I went across to Calais in early January for a research trip with my son Joshua, who has good French. We went to the top of the Calais lighthouse on a terrifyingly windy day, saw the White Cliffs of Dover and met Sebastien, the guide, who turned out to be a fan of Doctor Who and as a cosplay enthusiast who dressed up as David Tennant’s Doctor. On the way back I got terrible toothache as the result of an infection under a tooth on the lower left side of my mouth, which screamed to be taken out. I didn’t dare do that though, for fear that having it removed would make me sound like Daffy Duck right in the middle of making two radio programmes that were increasingly coming to mean a lot to me, personally. I waited until after they were made before having the tooth out, which meant suffering the pain for a couple of months. It’s gone now, which is a relief.
Anyway, I returned to Calais with Jonathan later in January and we met up with Sophie Tritz, a French journalist who turned out to be a brilliant fixer and great company. You can listen to the results here, but let me just say that the love story between Beatrice and her partner is extraordinary. So are the jaw-dropping, hardline things the Deputy Mayor of Calais says about migrants. Dover proved equally full of surprises. If you’d like to read more about either programme, I wrote a piece about Calais for the i newspaper and another about Dover here. The Walk: Across The Water was made by TBI Media on behalf of the BBC, with excellent sound work by Andy Partington. Thanks for your interest. I’ll post some photos of the trip below.
I have a new story to tell. It’s about a young woman called Sarah who is caught up in the stress of trying for a baby, through fertility treatment. The cracks are showing in her relationship with her lover Jack. They’re in that terrible moment between having the last cycle of treatment you can afford and finding out whether it has worked. I remember it all too well.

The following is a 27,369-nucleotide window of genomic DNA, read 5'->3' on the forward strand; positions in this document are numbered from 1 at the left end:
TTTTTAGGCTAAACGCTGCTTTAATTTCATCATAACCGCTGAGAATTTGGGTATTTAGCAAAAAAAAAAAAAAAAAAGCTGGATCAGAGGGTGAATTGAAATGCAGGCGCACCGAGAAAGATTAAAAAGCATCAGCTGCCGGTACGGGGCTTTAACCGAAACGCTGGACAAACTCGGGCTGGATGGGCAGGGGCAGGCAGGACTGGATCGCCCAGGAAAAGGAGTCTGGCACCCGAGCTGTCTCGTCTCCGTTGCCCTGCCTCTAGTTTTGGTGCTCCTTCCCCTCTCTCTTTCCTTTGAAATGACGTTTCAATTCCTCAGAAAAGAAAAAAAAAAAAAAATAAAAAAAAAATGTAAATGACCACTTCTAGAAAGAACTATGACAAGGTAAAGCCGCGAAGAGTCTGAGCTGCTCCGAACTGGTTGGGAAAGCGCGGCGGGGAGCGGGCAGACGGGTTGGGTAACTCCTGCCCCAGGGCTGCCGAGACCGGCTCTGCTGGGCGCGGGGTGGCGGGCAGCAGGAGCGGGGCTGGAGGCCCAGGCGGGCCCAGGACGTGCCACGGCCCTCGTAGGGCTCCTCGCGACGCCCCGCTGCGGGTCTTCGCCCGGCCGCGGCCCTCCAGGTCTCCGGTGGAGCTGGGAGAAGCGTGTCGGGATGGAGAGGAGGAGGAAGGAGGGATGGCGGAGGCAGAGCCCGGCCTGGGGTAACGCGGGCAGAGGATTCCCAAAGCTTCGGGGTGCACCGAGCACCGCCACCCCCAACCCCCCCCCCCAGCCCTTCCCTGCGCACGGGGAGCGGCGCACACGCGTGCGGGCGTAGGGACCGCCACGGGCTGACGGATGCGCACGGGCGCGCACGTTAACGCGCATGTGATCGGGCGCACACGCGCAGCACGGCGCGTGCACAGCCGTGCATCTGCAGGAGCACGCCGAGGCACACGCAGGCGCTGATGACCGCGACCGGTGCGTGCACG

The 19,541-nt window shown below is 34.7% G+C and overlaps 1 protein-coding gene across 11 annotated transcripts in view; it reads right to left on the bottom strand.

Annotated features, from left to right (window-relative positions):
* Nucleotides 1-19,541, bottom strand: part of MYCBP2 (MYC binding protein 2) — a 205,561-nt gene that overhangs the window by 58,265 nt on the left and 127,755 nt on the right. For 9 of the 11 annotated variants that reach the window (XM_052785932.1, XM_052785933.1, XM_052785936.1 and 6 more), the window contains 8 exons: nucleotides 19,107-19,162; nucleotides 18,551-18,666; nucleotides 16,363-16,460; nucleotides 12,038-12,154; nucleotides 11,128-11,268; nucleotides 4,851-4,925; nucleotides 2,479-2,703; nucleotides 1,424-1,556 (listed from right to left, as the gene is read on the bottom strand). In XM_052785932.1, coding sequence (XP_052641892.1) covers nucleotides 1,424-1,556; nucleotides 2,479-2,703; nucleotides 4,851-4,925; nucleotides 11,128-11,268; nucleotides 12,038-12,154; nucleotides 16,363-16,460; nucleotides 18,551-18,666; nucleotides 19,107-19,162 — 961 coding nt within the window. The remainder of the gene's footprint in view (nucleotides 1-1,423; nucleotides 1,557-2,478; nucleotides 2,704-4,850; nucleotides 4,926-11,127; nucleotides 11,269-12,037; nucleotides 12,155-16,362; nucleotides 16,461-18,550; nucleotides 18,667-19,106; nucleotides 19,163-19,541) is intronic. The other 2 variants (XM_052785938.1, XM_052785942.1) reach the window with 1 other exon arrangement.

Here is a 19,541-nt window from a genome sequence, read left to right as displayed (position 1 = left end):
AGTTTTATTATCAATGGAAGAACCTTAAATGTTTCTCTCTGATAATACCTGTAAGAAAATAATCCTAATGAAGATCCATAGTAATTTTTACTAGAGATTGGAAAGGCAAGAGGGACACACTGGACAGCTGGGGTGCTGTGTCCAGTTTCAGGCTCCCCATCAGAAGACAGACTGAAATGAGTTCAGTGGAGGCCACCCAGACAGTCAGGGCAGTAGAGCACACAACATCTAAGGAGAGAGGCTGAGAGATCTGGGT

Their nerves are shredded. Sarah needs to be alone, away from him, to face the moment of truth. So she runs, out of the city and down to the coast, to the high cliffs and beautiful down land around Beachy Head and the Seven Sisters.
When he finds her gone, Jack sets off in a hurry to find Sarah, convinced he must do so before it’s too late. But she doesn’t want to be found. Not by him. Not yet.
And there’s someone else seeking answers too, up on the cliffs where the seabirds soar. A man known only as the Keeper, living in an old lighthouse right on the cusp of a four hundred foot drop. He’s only too aware that love sometimes takes you to the edge.
This is the situation at the beginning of my debut novel The Light Keeper, which comes out in August. It’s about love, loss, longing, faith and hope. I hope you’ll want to read it. Matt Haig has. The author of Reasons To Stay Alive and Notes From A Nervous Planet loves The Light Keeper, as you can see below.
I’d love to send you the first three chapters as a taster. Will you give me your email address so that I can send them, please?
There’s more to come. I have a brilliant publisher, Marylebone House, but getting a story out there and heard by people who might really love it is a challenge. Right now, the story and I need friends. People who will read it, tell their mates, spread the word. Could that be you?
If you sign up you’ll also get exclusive access to a load of good things, including videos, readings, podcasts, competitions and the chance to win a book, a walk and lunch with me in that stunning landscape or even a night at the lighthouse for two people.
You can also ask me anything, any time. If you have a book club, a group, a church or a bunch of mates I’ll happily come round and talk about The Light Keeper and the themes within it, which we’ll explore together over the coming months.
Billy Graham came to England in 1954 and again in the Eighties and had a huge impact. He offered a new deal, a contract that was simple to understand and act upon. Believe in Jesus, accept Him as your personal saviour and you will be forgiven, your life will be transformed. The old ways of faith through tradition, culture and community were no longer enough. But the trouble with offering people a new deal is that if – or in this case, when – they eventually find it wanting, or if the thrill doesn’t last, they give up and walk away, losing trust in the people who sold it to them. For a while it looked as if Billy Graham was saving the Church in this country, but maybe he should take some of the blame for its demise. Here’s an extract from my book looking at the changes in British culture and spirituality since the Eighties, ‘Is God Still An Englishman? How Britain lost its faith (but found new soul)’ Continue reading “Did Billy Graham break the Church?”